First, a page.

Wood Lane Farm: Let us grow lettuce

Ron Budd turns over dirt
at the Wood Lane Greenhouse located at the Ag Incubator Foundation. (Photo: J.D.

Wood Lane Farm is now greener than ever. Green as in the volume of lettuce being grown at its
greenhouses, and green as to the money being raised.
The subsidiary of Wood Lane Industries has one of its two greenhouses at the Ag Incubator Foundation
filled with four varieties of lettuce.
The farm is now specializing in the lettuce which is being sold in addition to the long-standing
community supported agriculture (CSA) shares.
According to Jessica Nagel, who helps oversee the farm, the garden aspects of the business is
transitioning into a training program for those with disabilities employed by the farm. The training
received in gardening skills, from seeding, planting, watering, harvesting and general tending the
garden, can then be used to join the general workforce.
The training also focuses on properly handling and food safety.
"Our goal is that every person will eventually leave us," Nagel said.
One man has graduated from the Wood Lane program and is now employed at Lievens Market in Perrysburg.
Recently Dick Bostdorff, owner of Bostdorff Greenhouse, has come on board and says his role is to
"train the trainers."
His expertise has proved valuable and has helped the farm be more productive.
Nagel says they currently grow Romaine, Buttercrunch, Chef’s Delight and Bergam’s Green.
The Bergam’s is a fancier high quality lettuce which is a favorite of the chef at Wood County Hospital.
The hospital is one of three sites which receive regular delivery of lettuce. The farm also supplies
Wood Lane Schools and Principle Business Enterprise. Nagel says other operations also purchase lettuce
when it is available.

Lettuce from Woodlane’s

Nagel says the Chef’s Delight is a loose-leaf style of lettuce. The Buttercrunch is a Bibb style and most
people are familiar with Romaine.
With the greenhouses at the Ohio 582 site as well as two additional greenhouses at the Wood Lane site on
Gypsy Lane Road, they have the capability of operating nearly year-round. The staff of the farm will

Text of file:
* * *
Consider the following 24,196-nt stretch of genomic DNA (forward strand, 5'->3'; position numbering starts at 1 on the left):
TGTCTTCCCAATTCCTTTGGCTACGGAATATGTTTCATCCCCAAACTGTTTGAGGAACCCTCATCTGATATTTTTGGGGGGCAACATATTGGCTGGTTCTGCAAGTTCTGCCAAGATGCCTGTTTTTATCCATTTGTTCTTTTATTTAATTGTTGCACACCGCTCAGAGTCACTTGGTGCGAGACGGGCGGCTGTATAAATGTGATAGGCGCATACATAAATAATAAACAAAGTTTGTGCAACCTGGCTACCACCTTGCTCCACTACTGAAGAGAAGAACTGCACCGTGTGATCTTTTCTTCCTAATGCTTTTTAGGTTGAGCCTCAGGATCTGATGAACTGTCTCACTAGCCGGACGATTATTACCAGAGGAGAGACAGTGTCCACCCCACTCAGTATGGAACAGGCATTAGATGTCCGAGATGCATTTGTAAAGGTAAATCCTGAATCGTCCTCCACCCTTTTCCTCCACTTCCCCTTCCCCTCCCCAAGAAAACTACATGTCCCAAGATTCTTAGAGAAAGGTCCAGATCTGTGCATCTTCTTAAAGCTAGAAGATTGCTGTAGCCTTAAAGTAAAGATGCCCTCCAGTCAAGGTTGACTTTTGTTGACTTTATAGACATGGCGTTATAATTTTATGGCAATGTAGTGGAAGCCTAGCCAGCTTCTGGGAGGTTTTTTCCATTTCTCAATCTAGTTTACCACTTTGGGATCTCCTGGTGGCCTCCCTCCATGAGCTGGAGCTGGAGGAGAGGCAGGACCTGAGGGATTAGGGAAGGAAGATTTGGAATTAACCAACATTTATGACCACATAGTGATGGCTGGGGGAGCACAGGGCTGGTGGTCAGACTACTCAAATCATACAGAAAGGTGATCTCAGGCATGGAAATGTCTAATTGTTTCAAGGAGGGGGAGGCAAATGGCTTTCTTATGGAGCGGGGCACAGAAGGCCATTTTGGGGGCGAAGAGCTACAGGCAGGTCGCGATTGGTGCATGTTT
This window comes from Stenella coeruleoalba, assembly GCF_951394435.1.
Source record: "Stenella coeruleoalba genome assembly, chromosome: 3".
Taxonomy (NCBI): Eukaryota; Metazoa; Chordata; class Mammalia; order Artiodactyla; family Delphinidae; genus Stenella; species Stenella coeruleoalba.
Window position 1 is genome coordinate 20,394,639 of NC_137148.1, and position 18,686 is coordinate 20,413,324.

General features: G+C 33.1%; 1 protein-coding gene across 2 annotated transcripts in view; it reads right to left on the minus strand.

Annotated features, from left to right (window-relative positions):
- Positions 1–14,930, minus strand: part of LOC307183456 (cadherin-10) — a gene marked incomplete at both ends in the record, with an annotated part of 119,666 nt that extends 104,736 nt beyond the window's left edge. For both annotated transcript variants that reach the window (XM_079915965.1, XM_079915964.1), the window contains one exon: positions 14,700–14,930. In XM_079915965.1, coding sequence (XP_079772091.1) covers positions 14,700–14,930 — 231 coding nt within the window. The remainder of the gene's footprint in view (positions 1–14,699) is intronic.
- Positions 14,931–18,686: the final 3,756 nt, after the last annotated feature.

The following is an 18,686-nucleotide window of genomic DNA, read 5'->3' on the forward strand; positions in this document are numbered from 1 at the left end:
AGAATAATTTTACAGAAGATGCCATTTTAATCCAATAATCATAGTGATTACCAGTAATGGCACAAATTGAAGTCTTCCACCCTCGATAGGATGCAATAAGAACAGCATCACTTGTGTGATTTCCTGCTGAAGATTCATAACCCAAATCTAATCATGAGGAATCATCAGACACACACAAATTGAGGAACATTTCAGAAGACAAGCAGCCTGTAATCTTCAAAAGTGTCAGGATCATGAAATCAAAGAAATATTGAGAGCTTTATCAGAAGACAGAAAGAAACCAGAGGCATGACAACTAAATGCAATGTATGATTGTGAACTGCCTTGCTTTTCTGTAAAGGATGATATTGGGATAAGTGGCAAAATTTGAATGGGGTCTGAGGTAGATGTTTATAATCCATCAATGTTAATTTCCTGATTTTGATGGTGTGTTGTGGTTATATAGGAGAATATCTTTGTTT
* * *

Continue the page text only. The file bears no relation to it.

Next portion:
harvest one bed of lettuce and transplant a new crop in that bed later the same day.
When Bostdorff began working with the farm he said the operation was "not efficient in design nor
Nagel did not disagree and they both said the farm now can produce 40 to 50 pounds of lettuce per bed.
There are 28 beds mainly producing lettuce in one of the two greenhouses; the other focuses on the wide
variety of crops grown for the CSA. Those crops include such things as tomatoes, peppers, radishes,
zucchini, beets, kale, collard greens and Swiss chard, to name just a few.
Bostdorff knows production can and will improve as they continue to better utilize the available space in
the greenhouses.
With lettuce production clearly a success, they may next expand to larger scale production of tomatoes.

"The key is finding the right varieties that work well indoors," Bostdorff said.
Although as a successful businessman he says it is hard to say, but at the Wood Lane Farm, "Our goal
is to break even."
Nagel explained they have a higher labor costs average than most CSAs as their staff may not be as
productive because of the training needed and provided.
There are currently 25 shares in the spring CSA, which will blossom to 40 shares in early July.
The farm currently employs nine individuals, with four of those working on any one given day.
Nagel said there are limited openings available in those 40 shares and lettuce and other products are
also available for purchase based on the harvest quantities.
For anyone interested in purchasing the produce from Wood Lane Farm, contact Nagel at 419-494-5574.